Review: Essential Node.js Security by Liran Tal

In today’s digital age, ensuring the security of web applications has become an increasingly crucial aspect of software development. To broaden my knowledge, I have read “Essential Node.js Security,” written by a renowned GitHub Star and Director of Developer Advocacy at Snyk, Liran Tal. I am now eager to share my thoughts on this comprehensive guide.

Before we start, I have a confession to make. I am still pretty new to both the MEAN and MERN stacks, as I have been using LAMP for the majority of my career. Luckily for me, you don’t have to be a Node.js professional in order to read, understand, and enjoy the book. It truly is one of those books that makes you wonder why you didn’t come across it earlier. I felt the same when I first learned about this book. Essential Node.js Security is a hands-on, thorough guide for securing web applications based on Node.js and ExpressJS. It does not, however, apply only to this ecosystem, as the majority of the topics covered in this book apply to web development in general. 

Let’s first start by introducing the author, Liran Tal. Liran is a software developer and a GitHub Star, and currently he is leading the Developer Advocacy team at Snyk, where he engages developers about open source security in various ways, from picking up the right engineering tools to educating them and making them aware of what the current threats are. I myself was first introduced to Liran’s activities through my friend, Randall Degges, and have been following them ever since.

The Essential Node.js Security book is well structured and divided into 8 chapters. Each of them is talking about different concepts one has to deal with when developing a web. As this book serves as a guide, there is no particular order in which you have to read it. If, for example, you are interested in how Cross-Site Request Forgery (CSRF) works and how to prevent it, you can jump straight to it without the need to read the previous chapters. I would still encourage you to read the whole book, as it will give you a comprehensive overview of the core concepts of web security.

Some of the topics this book covers are:

  • HTTP Header Security
  • Secure Session Management
  • Hardening ExpressJS
  • Cross-Site Request Forgery (CSRF)
  • Cross-Site Scripting (XSS)
  • Secure Code Guidelines
  • Injection Flaws
  • Secure Dependency Management

Each chapter consists of an explanation of the concept while highlighting possible risks and providing solutions. Most of the solutions use security packages that can be installed using the npm package manager, and all the source code used in the book is available in the public repository. The author has been super active in regards to getting feedback and improving the contents of the book.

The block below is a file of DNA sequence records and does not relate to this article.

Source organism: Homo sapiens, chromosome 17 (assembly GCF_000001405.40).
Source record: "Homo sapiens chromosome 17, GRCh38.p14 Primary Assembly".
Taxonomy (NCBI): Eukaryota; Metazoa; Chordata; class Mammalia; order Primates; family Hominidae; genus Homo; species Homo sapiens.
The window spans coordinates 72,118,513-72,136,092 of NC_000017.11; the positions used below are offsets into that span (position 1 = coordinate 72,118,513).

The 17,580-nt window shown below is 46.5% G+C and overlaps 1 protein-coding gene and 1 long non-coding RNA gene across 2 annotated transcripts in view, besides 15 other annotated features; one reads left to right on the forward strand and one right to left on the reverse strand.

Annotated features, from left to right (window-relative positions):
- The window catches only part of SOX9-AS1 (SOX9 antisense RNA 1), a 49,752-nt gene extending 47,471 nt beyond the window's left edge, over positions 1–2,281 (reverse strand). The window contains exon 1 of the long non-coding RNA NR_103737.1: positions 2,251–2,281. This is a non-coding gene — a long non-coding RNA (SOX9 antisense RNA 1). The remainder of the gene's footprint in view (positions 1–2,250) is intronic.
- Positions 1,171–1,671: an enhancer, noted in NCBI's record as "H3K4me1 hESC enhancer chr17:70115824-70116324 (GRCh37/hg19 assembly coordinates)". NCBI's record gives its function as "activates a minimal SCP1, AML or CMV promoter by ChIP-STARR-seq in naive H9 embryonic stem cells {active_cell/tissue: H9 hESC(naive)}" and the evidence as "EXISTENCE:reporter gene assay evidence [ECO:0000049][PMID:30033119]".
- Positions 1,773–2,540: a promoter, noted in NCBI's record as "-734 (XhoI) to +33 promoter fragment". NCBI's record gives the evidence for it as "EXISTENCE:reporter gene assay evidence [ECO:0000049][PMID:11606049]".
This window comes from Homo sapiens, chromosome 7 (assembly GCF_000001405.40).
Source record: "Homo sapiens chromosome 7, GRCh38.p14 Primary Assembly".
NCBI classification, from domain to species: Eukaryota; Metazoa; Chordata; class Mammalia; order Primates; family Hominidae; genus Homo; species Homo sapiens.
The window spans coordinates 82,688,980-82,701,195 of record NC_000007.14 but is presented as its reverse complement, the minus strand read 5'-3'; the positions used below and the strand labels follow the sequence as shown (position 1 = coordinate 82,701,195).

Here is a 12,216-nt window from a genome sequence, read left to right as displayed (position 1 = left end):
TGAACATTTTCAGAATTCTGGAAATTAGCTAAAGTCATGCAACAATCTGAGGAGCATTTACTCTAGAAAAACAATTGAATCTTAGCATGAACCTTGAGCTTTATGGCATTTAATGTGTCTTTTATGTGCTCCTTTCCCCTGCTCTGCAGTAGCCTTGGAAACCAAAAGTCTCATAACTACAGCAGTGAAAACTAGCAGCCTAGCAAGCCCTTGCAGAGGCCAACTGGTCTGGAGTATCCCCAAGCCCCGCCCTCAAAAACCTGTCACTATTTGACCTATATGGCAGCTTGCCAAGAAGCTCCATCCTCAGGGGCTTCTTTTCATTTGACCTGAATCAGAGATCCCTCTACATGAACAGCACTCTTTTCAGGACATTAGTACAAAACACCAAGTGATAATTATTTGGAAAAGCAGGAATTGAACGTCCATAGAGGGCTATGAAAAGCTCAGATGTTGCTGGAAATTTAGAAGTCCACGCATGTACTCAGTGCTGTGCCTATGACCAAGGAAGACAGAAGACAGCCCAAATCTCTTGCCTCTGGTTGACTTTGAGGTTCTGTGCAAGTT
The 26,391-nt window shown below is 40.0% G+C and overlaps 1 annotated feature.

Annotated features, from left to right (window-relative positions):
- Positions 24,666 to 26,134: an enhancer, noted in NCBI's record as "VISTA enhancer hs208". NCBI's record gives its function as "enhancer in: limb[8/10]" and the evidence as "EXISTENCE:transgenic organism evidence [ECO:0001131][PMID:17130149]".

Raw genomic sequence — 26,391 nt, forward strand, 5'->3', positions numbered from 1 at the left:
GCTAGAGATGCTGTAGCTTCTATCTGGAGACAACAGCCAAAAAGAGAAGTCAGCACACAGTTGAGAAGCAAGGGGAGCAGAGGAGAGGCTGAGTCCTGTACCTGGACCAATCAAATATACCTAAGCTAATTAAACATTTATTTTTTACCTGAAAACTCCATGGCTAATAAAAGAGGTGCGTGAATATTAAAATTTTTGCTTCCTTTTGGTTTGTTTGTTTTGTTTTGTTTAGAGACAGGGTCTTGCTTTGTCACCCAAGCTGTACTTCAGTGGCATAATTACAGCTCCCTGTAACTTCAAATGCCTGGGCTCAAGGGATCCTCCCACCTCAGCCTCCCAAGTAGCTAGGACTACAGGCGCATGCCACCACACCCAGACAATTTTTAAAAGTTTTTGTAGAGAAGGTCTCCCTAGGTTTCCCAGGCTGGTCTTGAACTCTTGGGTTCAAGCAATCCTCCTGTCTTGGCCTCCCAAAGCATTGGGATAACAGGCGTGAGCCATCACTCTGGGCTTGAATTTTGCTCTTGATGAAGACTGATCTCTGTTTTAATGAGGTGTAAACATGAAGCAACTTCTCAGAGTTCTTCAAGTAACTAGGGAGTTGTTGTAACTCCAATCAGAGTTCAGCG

What I personally love is that the book contains a lot of helpful tips as well as fun facts. For example, did you know what CAPTCHA stands for? It’s short for “Completely Automated Public Turing Test To Tell Computers and Humans Apart.” Thank God we have an acronym for it!

Some time ago, I wrote an article about securing cookies. I was more than happy to see that the problems I mentioned in my article, were covered by the book as well. In fact, this book is full of security and programming best practices with the emphacise on validating inputs and proper sanitization.

In short, this is a must-read book for any web developer (both beginners and experienced) interested in secure development, and after reading this book, you should be able to:

  • Understand the security concepts used in the web development
  • Get familiar with the middleware packages used in Express.js to solve the common security issues
  • Understand two of the most frequent web exploits (CSRF and XSS) and how to combat them
  • Secure your code against code injections by proper sanitization
  • Get familiar with secure code guidelines
  • Use state of the art tools for secure dependency management

Btw, Liran is regularly posting cybersecurity and software development tweets and content on his Twitter. If you are interested in these topics, I encourage you to follow him.

If you have read so far, you might want to follow me here on Hashnode. Feel free to connect with me over at LinkedIn or Mastodon.